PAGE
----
Since the 1980s, a wide range of courts and commentators have expressed concern over large punitive damages awards handed out by civil juries against a wide array of tortfeasors. A late 2001 study revealed that from 1985 to 2001, eight multi-billion dollar punitive damages awards were granted, with four of them being handed down in the years 1999 to 2001 alone.' Not surprisingly, all but one of these verdicts were handed down against large corporations. Among the current members of the U.S. Supreme Court, Justice John Paul Stevens in particular has regularly noted the especially dangerous tendency the current punitive damages regime poses:
"We have admonished that "[p]unitive damages pose an acute danger of arbitrary deprivation of property. Jury instructions typically leave the jury with wide discretion in choosing amounts, and the presentation of evidence of a defendant's net worth creates the potential that juries will use their verdicts to express biases against big businesses, particularly those without strong local presences."
While many commentators note that punitive damages awards are still so rare that this should not pose a concern, others disagree, and still others posit that an even more pressing threat is the havoc that expectations of punitive damages awards can wreak on settlement negotiations. Within the past nine years, the United States Supreme Court has issued two landmark tort decisions, BMW of North America v. Gore, and State Farm Mutual Automobile Insurance Co. v. Campbell, holding in both instances that excessive punitive damages awards, which were upheld by their respective state supreme courts, violated the Due Process Clause of the Fourteenth Amendment to the Constitution of the United States. In light of the fact-specific nature of these cases, as well as the Court's refusal to adopt a bright-line rule as to when punitive damages awards should be deemed excessive, questions remain regarding the precedential value of these cases and if the principles they espouse will be applied faithfully by the state courts that review punitive damages verdicts. In fact, it is unclear whether these two decisions will have any effect at all in causing lower courts to rein in punitive damages awards in post-verdict appellate review. The Supreme Court itself has acknowledged this worry, stating that "[b]ecause no two cases are truly identical, meaningful comparisons of such awards are difficult to make."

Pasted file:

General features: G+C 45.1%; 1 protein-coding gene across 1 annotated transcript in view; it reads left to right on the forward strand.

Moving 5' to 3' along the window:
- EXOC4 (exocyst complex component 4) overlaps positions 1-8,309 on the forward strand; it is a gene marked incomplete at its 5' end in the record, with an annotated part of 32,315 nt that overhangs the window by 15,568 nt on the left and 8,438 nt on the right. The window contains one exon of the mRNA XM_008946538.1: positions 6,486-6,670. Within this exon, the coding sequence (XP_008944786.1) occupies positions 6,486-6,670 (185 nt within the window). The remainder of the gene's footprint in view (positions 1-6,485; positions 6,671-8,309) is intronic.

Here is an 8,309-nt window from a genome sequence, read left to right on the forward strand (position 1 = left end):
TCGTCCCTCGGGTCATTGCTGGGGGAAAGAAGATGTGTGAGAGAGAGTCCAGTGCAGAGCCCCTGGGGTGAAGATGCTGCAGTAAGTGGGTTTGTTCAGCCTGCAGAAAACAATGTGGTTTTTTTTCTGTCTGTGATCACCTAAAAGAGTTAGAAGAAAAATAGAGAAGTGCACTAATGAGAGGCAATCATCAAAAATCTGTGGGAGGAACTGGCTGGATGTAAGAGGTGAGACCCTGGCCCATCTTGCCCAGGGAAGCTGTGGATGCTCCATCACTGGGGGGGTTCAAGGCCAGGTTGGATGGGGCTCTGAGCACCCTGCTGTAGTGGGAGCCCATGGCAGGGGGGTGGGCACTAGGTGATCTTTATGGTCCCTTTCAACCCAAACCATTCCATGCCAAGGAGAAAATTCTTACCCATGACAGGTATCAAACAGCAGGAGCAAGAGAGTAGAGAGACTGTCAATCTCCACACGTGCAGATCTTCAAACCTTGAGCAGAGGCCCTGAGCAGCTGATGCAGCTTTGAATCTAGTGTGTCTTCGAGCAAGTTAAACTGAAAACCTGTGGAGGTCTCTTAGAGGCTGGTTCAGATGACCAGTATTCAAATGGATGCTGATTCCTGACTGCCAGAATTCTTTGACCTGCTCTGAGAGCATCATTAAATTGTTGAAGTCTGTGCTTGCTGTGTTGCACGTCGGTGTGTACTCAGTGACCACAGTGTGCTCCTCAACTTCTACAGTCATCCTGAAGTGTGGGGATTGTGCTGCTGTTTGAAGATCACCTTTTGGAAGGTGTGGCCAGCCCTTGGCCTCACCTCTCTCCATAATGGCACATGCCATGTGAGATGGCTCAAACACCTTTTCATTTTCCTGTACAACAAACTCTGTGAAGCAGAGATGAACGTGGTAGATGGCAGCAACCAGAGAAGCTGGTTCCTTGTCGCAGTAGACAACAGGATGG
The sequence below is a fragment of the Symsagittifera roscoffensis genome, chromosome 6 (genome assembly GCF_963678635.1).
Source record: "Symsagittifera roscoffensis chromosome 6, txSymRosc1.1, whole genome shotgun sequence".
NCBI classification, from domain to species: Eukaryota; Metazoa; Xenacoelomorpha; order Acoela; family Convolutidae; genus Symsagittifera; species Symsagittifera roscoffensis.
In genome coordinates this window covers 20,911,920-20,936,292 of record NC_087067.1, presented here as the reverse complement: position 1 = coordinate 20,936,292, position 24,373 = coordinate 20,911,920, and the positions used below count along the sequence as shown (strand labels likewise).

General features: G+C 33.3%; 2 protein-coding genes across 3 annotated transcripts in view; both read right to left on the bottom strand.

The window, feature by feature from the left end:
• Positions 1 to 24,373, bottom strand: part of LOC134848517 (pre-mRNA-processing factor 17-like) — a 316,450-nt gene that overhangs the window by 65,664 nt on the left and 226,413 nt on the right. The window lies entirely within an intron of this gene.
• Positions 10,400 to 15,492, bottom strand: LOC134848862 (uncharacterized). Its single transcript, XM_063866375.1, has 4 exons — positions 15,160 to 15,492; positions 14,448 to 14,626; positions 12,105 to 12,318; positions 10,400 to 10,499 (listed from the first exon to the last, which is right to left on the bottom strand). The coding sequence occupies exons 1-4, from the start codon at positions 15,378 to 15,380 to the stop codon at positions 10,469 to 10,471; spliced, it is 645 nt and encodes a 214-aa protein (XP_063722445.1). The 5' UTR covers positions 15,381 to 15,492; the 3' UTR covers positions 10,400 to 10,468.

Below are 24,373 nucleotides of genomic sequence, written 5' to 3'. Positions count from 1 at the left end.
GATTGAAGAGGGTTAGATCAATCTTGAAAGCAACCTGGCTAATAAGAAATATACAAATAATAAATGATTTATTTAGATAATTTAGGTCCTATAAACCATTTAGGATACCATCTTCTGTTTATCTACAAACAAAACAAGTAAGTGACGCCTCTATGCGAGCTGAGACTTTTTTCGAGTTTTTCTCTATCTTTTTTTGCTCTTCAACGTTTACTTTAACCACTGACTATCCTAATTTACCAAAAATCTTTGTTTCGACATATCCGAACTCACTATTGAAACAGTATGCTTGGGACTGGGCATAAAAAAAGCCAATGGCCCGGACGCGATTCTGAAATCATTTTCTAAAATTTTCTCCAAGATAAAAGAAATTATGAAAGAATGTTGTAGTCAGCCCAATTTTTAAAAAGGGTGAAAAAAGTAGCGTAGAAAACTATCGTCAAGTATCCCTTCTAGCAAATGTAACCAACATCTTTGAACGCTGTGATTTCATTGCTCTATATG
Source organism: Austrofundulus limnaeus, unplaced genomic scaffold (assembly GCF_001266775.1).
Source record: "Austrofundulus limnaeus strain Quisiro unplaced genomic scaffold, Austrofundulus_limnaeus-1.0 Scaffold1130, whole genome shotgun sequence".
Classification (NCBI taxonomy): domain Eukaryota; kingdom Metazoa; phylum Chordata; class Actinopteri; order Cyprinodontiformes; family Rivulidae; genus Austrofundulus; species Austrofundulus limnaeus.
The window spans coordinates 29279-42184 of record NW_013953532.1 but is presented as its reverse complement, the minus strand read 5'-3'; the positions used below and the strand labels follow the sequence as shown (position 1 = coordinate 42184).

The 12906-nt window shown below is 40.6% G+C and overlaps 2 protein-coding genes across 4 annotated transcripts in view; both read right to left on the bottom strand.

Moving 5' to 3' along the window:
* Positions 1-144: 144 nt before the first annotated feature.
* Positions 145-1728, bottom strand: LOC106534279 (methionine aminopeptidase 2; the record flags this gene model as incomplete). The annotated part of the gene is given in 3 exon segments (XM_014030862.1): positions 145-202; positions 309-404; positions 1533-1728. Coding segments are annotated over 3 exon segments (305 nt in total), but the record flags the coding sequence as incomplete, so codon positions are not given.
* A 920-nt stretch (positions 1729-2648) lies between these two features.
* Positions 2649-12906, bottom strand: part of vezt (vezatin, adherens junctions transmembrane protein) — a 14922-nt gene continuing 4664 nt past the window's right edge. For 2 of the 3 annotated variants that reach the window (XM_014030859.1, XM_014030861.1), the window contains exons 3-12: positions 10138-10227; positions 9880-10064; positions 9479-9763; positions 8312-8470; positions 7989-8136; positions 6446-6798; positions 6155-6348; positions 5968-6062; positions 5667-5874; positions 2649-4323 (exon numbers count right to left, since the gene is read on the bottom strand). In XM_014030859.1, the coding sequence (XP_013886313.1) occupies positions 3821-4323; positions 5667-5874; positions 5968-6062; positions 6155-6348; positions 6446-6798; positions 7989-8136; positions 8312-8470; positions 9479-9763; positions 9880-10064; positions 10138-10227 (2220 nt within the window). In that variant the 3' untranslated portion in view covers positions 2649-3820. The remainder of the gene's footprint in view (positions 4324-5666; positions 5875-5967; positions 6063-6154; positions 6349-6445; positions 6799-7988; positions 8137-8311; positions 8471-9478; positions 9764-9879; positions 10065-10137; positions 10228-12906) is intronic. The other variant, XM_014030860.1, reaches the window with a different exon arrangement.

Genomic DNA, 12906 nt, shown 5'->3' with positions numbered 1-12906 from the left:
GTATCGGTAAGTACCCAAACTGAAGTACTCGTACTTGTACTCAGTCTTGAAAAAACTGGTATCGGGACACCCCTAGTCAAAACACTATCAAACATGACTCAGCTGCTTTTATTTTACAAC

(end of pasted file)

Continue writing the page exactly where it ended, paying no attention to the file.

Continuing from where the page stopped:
With these worries in mind, many commentators have suggested imposing additional constraints to reduce the risk of excessive punitive damages rendered by juries, or alternatively, to make such awards easier to strike down once they are rendered. Somewhat surprisingly, the Supreme Court entered the fray in Gore by identifying a limit on excessive punitive damages awards imposed by substantive due process. While Gore and its progeny ostensibly focus on after-the-fact checks on civil juries, this Note asserts that a more prudent and efficient means of ensuring reasonable and "non- excessive" punitive damages verdicts would be to prevent juries from even hearing the type of evidence that Gore and State Farm chastised trial courts for admitting in the first place. The most effective way to accomplish this constitutionally required goal would be to have Congress amend the Federal Rules of Evidence to take some discretion away from trial judges in situations analogous to Gore and State Farm. In particular, the Federal Rules should be amended to render inadmissible all types of evidence describing wrongful conduct by the defendant which: (1) bears minimal relation to the tort at issue; (2) occurred in another jurisdiction; (3) was legal when and where it occurred; or (4) for some other reason has no "nexus to the specific harm suffered by the plaintiff."
Michael S. Vitale,
Damaged Goods: Why, In Light of the Supreme Court's Recent Punitive Damages Jurisprudence, Congress Must Amend the Federal Rules of Evidence,
58 Vanderbilt Law Review
Available at: https://scholarship.law.vanderbilt.edu/vlr/vol58/iss4/7